“When the fullness of time had come,” explains the apostle Paul, “God sent forth his Son, born of woman, born under the law, to redeem those who were under the law, so that we might receive adoption as sons” (Gal 4:4–5). What does it mean to say that God “sent” his Son? Is this (a) the point at which the Son began his existence, conceived in the womb of Mary? Or was this (b) the point at which the Son, who had been with the Father before the world existed (John 17:5), took on flesh as the unique God-man Jesus of Nazareth (John 1:14)? Or perhaps (c) the sending occurred when the Holy Spirit descended on a regular Jewish man, Joshua ben Joseph, at his baptism, singling him out for a special mission?
The first position (a) is that of the Christadelphians, who deny the preexistence of the Son, yet also affirm that Christ is God’s Son in a miraculous way, not merely the son of Joseph. The second position (b) is that of mainstream, trinitarian Christians, who believe that the Son existed with the Father and Holy Spirit from all eternity and became incarnate at a point in time. On face value it could also be the Arian or Jehovah’s Witnesses position, for they acknowledge the prexistence of the Son, but only as the first of God’s creatures. The third position (c) is the Adoptionist position, that Christ was merely a regular human being of human parentage, declared to be the Son of God by adoption and anointing. This would be the stance of some Unitarians. What are we to make of all these different views?
Firstly, we need to acknowledge that Scripture clearly teaches that Joseph of Nazareth was not the biological father of Jesus, although Mary was indeed his mother (Matt 1:18–25; Luke 1:30–35). Although Jesus’ Sonship paves the way for our adoption as children of God, Jesus is intrinsically and definitively the Son of God by his divine origin. He is not “adopted;” we are adopted as a consequence of our association with him (Rom 8:14–17; Gal 4:4–6; Heb 2:10–13). The descent of the Spirit at Jesus’ baptism was not the point at which Jesus became the Son of God, because he was already the Son of God. It was the Father’s public acknowledgement of the Sonship of his Beloved, who already pleased him (Matt 3:16–17), and the occasion of a special anointing of the Spirit, commissioning him for his ministry and saving work.
Christadelphian pioneer Robert Roberts, however, speaks in almost adoptionist terms in his concern to show the derivative nature of the Son’s divinity. Bypassing the divine conception (which he has immediately prior argued for) he states
If [Jesus] were ‘Very God’ in his character as Son, why was it necessary he should be ‘anointed’ with spirit and power? … before his anointing, he was simply the ‘body prepared’ for the divine manifestation that was to take place through him… After the Spirit’s descent upon him, he was the full manifestation of God in the flesh.”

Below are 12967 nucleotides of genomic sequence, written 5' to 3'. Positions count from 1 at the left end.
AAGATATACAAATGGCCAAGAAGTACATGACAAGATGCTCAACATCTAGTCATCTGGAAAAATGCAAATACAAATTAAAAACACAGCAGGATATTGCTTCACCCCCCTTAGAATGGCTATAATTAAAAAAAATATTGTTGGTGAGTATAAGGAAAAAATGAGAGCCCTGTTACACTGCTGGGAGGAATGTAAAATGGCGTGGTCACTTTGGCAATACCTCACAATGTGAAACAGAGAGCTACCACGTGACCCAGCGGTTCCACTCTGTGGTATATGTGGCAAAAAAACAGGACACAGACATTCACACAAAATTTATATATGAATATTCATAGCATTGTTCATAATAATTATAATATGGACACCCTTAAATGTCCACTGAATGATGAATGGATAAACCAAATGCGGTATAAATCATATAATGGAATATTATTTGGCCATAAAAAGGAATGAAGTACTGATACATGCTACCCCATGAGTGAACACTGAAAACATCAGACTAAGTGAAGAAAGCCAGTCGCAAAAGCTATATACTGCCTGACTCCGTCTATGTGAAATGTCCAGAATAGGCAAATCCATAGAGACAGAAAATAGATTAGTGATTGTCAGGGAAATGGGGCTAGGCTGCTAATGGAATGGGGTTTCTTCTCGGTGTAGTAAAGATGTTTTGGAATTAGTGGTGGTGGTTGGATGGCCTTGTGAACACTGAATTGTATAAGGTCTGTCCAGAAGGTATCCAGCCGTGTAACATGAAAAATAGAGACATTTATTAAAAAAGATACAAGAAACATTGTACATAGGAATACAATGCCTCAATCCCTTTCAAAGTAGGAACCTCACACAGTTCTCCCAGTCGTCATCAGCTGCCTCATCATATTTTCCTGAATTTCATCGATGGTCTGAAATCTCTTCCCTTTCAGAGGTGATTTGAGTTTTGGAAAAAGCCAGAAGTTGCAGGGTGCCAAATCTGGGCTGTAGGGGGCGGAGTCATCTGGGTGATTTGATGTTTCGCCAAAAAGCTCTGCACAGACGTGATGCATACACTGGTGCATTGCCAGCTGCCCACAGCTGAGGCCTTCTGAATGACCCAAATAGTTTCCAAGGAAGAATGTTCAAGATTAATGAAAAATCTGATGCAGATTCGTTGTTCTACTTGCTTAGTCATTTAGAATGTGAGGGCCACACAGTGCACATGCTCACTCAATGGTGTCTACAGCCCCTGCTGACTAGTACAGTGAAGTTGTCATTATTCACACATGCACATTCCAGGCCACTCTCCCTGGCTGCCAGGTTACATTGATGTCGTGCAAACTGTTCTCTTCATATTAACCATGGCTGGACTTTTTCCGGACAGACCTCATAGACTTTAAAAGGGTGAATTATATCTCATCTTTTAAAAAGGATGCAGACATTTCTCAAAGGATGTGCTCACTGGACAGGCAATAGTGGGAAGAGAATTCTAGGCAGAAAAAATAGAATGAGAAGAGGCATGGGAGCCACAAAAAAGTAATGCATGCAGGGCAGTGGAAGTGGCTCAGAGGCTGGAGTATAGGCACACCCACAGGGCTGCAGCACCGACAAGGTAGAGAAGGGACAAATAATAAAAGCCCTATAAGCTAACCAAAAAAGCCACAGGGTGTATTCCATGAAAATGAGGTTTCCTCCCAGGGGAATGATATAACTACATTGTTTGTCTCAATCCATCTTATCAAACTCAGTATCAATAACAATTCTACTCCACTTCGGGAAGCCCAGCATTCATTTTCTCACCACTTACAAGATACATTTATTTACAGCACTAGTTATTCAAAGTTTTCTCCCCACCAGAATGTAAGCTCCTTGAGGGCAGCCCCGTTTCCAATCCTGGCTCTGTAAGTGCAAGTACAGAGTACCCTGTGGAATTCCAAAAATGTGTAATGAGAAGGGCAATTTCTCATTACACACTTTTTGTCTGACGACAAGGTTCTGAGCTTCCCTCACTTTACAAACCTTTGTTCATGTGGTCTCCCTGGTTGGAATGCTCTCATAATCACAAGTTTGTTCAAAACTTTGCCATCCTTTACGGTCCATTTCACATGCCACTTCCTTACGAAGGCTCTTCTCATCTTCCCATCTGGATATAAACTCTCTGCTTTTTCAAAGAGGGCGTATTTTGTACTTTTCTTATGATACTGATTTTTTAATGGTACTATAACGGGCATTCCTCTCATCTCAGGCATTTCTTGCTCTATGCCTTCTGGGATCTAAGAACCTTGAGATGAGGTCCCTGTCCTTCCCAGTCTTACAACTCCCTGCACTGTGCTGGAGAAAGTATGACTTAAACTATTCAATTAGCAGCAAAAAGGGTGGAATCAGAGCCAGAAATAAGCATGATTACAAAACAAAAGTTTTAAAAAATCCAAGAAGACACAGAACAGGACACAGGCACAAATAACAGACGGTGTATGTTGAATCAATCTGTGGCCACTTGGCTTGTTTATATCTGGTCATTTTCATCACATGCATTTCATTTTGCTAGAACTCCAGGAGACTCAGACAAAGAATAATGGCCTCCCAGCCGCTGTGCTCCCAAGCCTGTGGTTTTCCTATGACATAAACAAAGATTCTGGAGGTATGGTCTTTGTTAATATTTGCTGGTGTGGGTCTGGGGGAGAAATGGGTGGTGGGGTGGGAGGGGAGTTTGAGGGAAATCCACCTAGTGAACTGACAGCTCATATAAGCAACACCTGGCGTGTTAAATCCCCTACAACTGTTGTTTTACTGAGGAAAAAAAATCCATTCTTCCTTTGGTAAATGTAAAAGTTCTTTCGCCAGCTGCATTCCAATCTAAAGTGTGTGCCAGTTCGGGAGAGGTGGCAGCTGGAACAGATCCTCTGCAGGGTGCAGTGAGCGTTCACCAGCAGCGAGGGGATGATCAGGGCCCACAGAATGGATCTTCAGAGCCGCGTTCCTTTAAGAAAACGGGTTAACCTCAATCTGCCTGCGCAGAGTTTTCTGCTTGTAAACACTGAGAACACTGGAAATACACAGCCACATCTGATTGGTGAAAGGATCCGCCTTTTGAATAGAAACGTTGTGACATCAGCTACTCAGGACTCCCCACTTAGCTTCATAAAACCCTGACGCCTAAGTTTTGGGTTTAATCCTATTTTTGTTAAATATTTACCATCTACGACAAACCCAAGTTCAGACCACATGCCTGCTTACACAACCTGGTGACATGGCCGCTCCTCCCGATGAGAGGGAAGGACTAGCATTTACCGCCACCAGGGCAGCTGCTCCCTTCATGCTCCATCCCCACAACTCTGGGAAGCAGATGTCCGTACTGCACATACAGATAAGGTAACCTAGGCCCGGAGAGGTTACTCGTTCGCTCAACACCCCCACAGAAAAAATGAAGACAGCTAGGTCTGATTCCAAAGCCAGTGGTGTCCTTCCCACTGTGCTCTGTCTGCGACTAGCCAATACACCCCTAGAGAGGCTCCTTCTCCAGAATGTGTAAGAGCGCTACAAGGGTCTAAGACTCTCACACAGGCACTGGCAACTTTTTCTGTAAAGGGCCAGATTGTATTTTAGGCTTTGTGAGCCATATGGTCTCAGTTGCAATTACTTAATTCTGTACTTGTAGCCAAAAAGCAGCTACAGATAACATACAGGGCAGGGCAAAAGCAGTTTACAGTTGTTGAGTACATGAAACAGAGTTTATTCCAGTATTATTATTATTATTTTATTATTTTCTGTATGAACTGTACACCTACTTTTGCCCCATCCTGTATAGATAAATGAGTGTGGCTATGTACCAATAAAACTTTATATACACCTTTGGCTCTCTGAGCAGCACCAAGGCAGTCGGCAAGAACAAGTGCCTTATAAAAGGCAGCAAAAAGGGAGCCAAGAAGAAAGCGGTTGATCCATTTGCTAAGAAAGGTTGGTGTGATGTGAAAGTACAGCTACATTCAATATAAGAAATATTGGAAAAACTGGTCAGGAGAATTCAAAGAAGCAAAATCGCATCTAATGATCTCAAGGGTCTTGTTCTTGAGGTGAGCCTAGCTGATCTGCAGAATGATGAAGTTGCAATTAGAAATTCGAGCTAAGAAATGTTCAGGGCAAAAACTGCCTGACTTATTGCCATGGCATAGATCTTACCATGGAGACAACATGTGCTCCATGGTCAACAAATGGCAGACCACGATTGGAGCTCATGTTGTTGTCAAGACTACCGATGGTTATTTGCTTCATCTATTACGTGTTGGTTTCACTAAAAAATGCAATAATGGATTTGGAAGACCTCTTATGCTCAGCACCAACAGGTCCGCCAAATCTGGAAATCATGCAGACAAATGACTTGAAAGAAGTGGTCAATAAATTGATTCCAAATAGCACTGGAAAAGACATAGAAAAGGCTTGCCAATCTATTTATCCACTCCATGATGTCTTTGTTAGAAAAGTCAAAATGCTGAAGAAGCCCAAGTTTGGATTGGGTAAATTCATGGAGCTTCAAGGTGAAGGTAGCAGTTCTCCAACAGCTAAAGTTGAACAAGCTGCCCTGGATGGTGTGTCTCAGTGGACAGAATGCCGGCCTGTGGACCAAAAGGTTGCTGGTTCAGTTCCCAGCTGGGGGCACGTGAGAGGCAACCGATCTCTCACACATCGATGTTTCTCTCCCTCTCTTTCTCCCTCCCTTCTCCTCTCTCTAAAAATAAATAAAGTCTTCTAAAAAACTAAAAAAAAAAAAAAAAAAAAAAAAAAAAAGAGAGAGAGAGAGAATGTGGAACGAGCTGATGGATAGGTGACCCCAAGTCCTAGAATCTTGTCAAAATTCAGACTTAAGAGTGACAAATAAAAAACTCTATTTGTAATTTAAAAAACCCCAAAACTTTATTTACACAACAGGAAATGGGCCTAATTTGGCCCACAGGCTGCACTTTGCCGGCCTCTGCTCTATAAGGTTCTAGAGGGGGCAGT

Many Christadelphians today are rightly uncomfortable with this statement, because it seems to contradict Jesus’ intrinsic Sonship from conception and the fact that the worship of the Son was commanded at his birth (Heb 1:6; Luke 2:11; Matt 2:11). The Bible does not imply that Jesus did not “possess” the Spirit or was not in relationship with the Spirit prior to this descent (Apart from any other argument, he was sinless throughout these years). The descent of the Spirit “as a dove,” was a visible sign, which John the Baptist recognised as indicating Jesus to be the one “who ranks before me because he was before me,” the “Lamb of God” and the one who would in turn baptise with the Spirit (John 1:29–34). Nevertheless, it was an “anointing,” for anointing marked a commissioning, the beginning of the ministry of a prophet, priest or king and these were the roles which Jesus took up as he emerged from relative obscurity to be baptised and begin the work for which he had been sent (Acts 10:38).
Several Bible passages could be misconstrued as teaching an adoptionist Christology and these are sometimes used by Christadephians (as well as Unitarians) to deny the intrinsic divinity of the Son. Romans 1:3–4 speaks of the Son “descended from David according to the flesh… declared to be the Son of God in power according to the Spirit of holiness by his resurrection from the dead.” Yet if this is taken to literally mean that Jesus was not the Son of God until so declared, then this did not happen until his resurrection, which would negate all reference to his Sonship during his ministry and crucifixion. Rather, it must refer to the powerful declaration of his Sonship provided by his resurrection, which unequivocally declares him to have always been much more than a “mere” fleshly descendant of David (Matt 22:42–46). In several places in Acts, the apostles might at first appear to be teaching an adoptionist Christology in describing Jesus as an exalted man (Acts 2:22, 36). But Peter is here speaking to Jews and driving home that “this man” whom they rejected and crucified, well guess what? He is actually the Messiah, fully approved of God and is Lord and Christ! The proof is in his resurrection which took place before them. Yes, he has been exalted, but only after first being humbled, as Philippians 2:6–11 makes clear. He has been glorified (again) with the glory he previously had with the Father (John 17:5), and is once again rich, having become poor for our sakes (2 Cor 8:9). Hebrews 1:2 states that the Son was “appointed heir” of all things, but this in context of having created the world, upholding the universe, worshipped by angels and addressed as God.
The second point to be made is that the Son is Creator, not a created being. Scripture testifies that the Son was involved in creation (Col 1:15–17; 1 Cor 8:6; Heb 1:3, 8, 16; John 1:1–3). Although the Arian position allows for Christ to create, Arians still regarded the Son himself as a created being, placing his beginning before the creation of the world yet at a finite point in time (“there was a time when he was not”). But if the Son is a creature, it is totally inappropriate for him to be worshipped, for the worship of a created being is idolatry, no matter how exalted that created being might be (Isa 40:25–28; 42:8; 45:18; Rom 1:25; Rev 4:11). This is reinforced by the prohibition of worshiping angels (Heb 1:6–14; Rev 22:8–9) and God’s declaration that he will not share his glory with another. Only if the Son is of the Godhead can he be worshipped and can he truly be Creator, not a creature.